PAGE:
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February 20, 2010

RemoteApp for Windows XP and Windows Vista, the missing pieces

You may recall from my last post on RemoteApp, that we can get RemoteApp for Hyper-V works on other platforms too. While it was straight-forward publishing applications from a Windows 7 host, the client would report this error when connecting to Windows XP and Windows Vista hosts:
RemoteAppNotSupported

Kind of annoying, because the original RemoteApp for Hyper-V post on the RDS blog, showed us something cool but left out the important part on how to get it working. Well, thanks to Justin and this comment, I’ve been able to fix the issue and get RemoteApp running on XP and Vista (unfortunately I can’t take any of the credit).

Liam Westley has already done a great job of documenting the complete process for setting up RemoteApp, so for full details go there – I’ll just summarise and fill in the missing pieces.

What You’ll Need

First up there is a set of minimum components that will need to be in place:

Configure the RemoteApp Host

When configuring the host, I’ve been using been using a 1-to-1 setup, I haven’t tested this with pooled virtual desktops yet.

To enable RemoteApp on the host, install the hotfix, then configure the TsAppAllowList key in the registry. In this example, I’ve configured the required entries for running Calculator. Here’s a listing of the registry values I added with the pertinent values highlighted.

[HKEY_LOCAL_MACHINE\SOFTWARE\Microsoft\Windows NT\CurrentVersion\Terminal Server\TSAppAllowList]
"fDisabledAllowList"=dword:00000001

[HKEY_LOCAL_MACHINE\SOFTWARE\Microsoft\Windows NT\CurrentVersion\Terminal Server\TSAppAllowList\Applications\calc]
"CommandLineSetting"=dword:00000000
"RequiredCommandLine"=""
"IconIndex"=dword:00000000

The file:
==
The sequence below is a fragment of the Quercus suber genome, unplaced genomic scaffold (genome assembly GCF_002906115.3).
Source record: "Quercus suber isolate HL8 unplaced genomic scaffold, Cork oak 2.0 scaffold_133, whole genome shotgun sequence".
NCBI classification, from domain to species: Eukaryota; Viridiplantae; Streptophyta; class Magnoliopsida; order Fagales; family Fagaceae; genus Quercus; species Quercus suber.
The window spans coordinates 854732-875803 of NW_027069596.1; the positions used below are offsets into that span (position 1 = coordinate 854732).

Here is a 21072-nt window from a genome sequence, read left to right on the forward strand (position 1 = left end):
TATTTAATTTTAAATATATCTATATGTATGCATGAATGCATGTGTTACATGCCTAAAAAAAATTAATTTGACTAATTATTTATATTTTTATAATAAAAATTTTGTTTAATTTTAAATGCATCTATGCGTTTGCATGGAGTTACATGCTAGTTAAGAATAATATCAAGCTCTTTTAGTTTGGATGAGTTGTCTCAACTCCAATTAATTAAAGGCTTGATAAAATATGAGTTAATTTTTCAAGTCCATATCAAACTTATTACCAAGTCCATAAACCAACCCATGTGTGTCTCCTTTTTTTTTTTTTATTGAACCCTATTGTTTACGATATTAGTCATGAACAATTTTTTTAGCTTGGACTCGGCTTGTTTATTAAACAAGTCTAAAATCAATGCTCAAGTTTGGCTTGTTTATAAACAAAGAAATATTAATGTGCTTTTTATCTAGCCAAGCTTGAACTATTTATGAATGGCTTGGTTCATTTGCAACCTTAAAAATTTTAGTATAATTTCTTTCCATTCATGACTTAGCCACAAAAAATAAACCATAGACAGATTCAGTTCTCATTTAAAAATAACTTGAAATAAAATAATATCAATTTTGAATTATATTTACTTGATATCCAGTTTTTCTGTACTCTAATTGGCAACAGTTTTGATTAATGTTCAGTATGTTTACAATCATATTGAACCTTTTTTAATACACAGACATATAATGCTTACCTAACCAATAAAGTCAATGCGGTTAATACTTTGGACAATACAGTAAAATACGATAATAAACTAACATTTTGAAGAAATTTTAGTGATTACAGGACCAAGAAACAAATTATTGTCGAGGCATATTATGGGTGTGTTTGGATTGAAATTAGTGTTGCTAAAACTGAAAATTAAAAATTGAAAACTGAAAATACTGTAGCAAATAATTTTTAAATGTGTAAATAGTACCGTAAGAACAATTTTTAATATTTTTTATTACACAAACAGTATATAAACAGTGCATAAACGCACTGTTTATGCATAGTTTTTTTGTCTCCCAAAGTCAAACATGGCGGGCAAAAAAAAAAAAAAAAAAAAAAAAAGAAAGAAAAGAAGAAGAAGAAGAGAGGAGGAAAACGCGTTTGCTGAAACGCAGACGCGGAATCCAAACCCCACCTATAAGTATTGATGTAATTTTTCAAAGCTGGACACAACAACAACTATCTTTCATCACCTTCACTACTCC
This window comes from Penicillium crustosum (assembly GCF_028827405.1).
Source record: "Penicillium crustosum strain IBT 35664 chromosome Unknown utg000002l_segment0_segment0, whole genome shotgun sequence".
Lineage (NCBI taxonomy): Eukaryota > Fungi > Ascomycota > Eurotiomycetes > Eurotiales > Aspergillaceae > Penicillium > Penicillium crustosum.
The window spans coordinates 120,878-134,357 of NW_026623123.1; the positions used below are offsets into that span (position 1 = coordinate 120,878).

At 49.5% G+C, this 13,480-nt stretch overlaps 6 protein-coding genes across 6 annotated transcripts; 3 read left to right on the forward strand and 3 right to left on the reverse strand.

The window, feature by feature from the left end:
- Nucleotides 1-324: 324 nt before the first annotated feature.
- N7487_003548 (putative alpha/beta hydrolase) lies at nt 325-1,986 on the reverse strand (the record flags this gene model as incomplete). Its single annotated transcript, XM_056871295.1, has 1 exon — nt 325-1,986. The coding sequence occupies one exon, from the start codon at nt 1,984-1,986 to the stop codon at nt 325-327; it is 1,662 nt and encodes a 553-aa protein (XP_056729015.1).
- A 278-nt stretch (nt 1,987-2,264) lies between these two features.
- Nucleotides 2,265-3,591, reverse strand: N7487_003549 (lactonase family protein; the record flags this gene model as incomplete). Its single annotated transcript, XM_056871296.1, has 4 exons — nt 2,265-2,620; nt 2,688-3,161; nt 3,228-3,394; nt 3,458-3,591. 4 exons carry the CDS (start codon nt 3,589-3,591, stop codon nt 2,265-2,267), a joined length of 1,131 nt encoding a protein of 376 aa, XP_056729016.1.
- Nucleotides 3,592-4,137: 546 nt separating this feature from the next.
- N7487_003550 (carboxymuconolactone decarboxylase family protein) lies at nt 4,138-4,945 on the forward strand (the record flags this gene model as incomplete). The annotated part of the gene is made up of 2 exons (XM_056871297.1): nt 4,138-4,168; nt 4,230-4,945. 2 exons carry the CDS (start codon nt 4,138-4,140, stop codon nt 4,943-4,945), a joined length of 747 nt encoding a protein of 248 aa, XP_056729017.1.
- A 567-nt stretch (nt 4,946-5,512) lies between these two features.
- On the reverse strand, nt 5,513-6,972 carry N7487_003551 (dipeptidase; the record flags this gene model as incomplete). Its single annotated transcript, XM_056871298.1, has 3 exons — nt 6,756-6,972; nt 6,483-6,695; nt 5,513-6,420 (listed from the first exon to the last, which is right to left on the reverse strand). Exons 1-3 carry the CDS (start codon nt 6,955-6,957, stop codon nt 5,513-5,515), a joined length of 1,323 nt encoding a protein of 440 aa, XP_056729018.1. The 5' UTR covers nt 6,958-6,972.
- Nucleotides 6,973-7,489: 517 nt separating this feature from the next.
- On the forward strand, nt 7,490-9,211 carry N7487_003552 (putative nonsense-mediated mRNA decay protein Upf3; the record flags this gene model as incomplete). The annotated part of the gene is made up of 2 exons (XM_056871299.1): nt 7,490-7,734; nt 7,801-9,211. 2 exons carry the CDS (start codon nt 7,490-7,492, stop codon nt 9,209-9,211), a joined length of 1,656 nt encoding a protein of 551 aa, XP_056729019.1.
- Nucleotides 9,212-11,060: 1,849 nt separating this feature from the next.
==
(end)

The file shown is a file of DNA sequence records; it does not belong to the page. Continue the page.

"IconPath"="%windir%\\system32\\calc.exe"
"Path"="C:\\Windows\\system32\\calc.exe"
"VPath"="%SYSTEMDRIVE%\\Windows\\system32\\calc.exe"
"ShowInTSWA"=dword:00000001
"Name"="Calculator"
"SecurityDescriptor"=""

The simplest method of discovering the required registry keys for each RemoteApp entry is to configure the applications on Windows XP Mode or Windows Server 2008 running Remote Desktop Services.

Creating RemoteApp Connections

I’ve originally based the .RDP file on those created by the RemoteApp Manager in Windows Server. There is documentation on TechNet on how to configure RemoteApp programs and creating the .RDP file for each application here: Configuring RemoteApp Programs.

The important entries for connecting to Windows XP and Windows Vista, that you may need to add manually, are disableremoteappcapscheck (set to 1) and alternate shell (set to rdpinit.exe). These were the only additional entries I need to add the .RDP file to get this working. DisableRemoteAppCapsCheck fixes the ‘remote computer does not support RemoteApp’ error, and Alternate Shell makes sure you actually get a published application and not a remote desktop.

An .RDP file to connect to a RemoteApp program then looks like this (the added lines are highlighted):

redirectclipboard:i:1
redirectposdevices:i:0
redirectprinters:i:1
redirectcomports:i:1
redirectsmartcards:i:1
devicestoredirect:s:*
drivestoredirect:s:*
redirectdrives:i:1
session bpp:i:32
prompt for credentials on client:i:1
span monitors:i:1
use multimon:i:1
remoteapplicationmode:i:1
server port:i:3389
allow font smoothing:i:1
promptcredentialonce:i:0
authentication level:i:2
full address:s:winxp1.domain.local
remoteapplicationprogram:s:||calc
remoteapplicationname:s:calculator
remoteapplicationcmdline:s:
alternate full address:s:winxp1.domain.local
disableremoteappcapscheck:i:1
alternate shell:s:rdpinit.exe
screen mode id:i:2
winposstr:s:0,3,0,0,800,600
compression:i:1
keyboardhook:i:2
audiocapturemode:i:0
videoplaybackmode:i:1
connection type:i:2
displayconnectionbar:i:1
disable wallpaper:i:1
allow desktop composition:i:0
disable full window drag:i:1
disable menu anims:i:1
disable themes:i:0
disable cursor setting:i:0
bitmapcachepersistenable:i:1
audiomode:i:0
redirectdirectx:i:1
autoreconnection enabled:i:1
prompt for credentials:i:0
negotiate security layer:i:1
remoteapplicationicon:s:
shell working directory:s:
gatewayhostname:s:
gatewayusagemethod:i:4
gatewaycredentialssource:i:4
gatewayprofileusagemethod:i:0
use redirection server name:i:0

RemoteApp in Action

When launching the RemoteApp program, the UI isn’t quite as seamless as you get with the XenApp client. You will first see a warning prompt if the .RDP file is not signed, and then a dialog box while the client connects: